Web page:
[0036] Isolation between Tx and Rx signals can facilitate improvement or optimization of radio communication links, such as those those involving significant out-of-band noise and spurious filtering. By way of an example, frequency division duplex (FDD) systems can involve transmit (Tx) and receive (Rx) circuits operating simultaneously but in different frequency bands within the same radio. Interference of a transmitter carrier power being transmitted, along with noise and spurious out-of-band signal of the transmitter can be a detriment to a receiver's ability to accurately demodulate desired incoming signals, especially when they are at low powers and close to the sensititivity limit at which the Rx is able to resolve them.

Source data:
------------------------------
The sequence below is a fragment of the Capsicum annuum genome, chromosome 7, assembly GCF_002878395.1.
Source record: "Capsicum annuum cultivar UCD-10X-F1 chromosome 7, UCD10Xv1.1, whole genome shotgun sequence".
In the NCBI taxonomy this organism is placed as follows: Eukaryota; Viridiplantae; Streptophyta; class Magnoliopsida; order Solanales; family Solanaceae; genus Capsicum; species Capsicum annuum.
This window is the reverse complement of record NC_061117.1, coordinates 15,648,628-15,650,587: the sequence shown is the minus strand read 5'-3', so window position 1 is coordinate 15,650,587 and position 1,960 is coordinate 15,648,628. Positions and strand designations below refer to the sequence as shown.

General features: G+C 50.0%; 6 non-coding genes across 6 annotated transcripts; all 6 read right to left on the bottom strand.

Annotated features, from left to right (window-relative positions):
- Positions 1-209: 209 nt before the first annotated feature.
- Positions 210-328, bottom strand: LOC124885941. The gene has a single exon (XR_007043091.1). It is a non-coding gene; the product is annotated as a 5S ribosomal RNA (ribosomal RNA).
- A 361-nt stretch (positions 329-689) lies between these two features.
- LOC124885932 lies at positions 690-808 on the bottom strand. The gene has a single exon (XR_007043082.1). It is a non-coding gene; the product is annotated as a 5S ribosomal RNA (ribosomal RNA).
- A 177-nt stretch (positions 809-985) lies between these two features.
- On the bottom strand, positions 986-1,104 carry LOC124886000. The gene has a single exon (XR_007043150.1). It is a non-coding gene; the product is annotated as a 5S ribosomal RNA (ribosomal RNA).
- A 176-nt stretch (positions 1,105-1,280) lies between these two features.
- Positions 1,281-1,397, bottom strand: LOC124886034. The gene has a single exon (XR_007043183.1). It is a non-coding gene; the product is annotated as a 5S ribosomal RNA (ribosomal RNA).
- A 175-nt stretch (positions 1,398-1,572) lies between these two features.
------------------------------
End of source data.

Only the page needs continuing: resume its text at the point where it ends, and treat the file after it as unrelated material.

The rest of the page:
[0037] Figure 3 shows an example duplex filtering configuration 50 that can be implemented to isolate these effects of the transmitter from the sensitive input of the receive chain. A transmit signal from a Tx circuit (not shown) can be received at art input node 52 for amplification by an amplifier 54. The amplified transmit signal is shown to pass through a duplexer 56 to be transmitted via an antenna 60. The same antenna 60 can receive an incoming signal, which is passed through the duplexer 56 and routed to an Rx circuit (not shown) via a node 58.

[0038] The duplexer filter 56 depicted in Figure 3 can provide a number of functionalities. On the transmit side, the out-of-band noise and spurious signals can be attenuated on the way to the antenna to, for example, avoid radiated violation of cell planning and standards body conformance requirements. On the receive side, similar filtering of out-of-band noise and spurious signals of the Rx band can be attenuated from the antenna to, for example, avoid or reduce performance degradation in the Rx circuit. The duplex filter 56 can be configured so that the coupling of the Tx and Rx filters together can enhance the isolation characteristics directly between the Tx and Rx, and to further isolate the Rx directly from the Tx carrier and noise.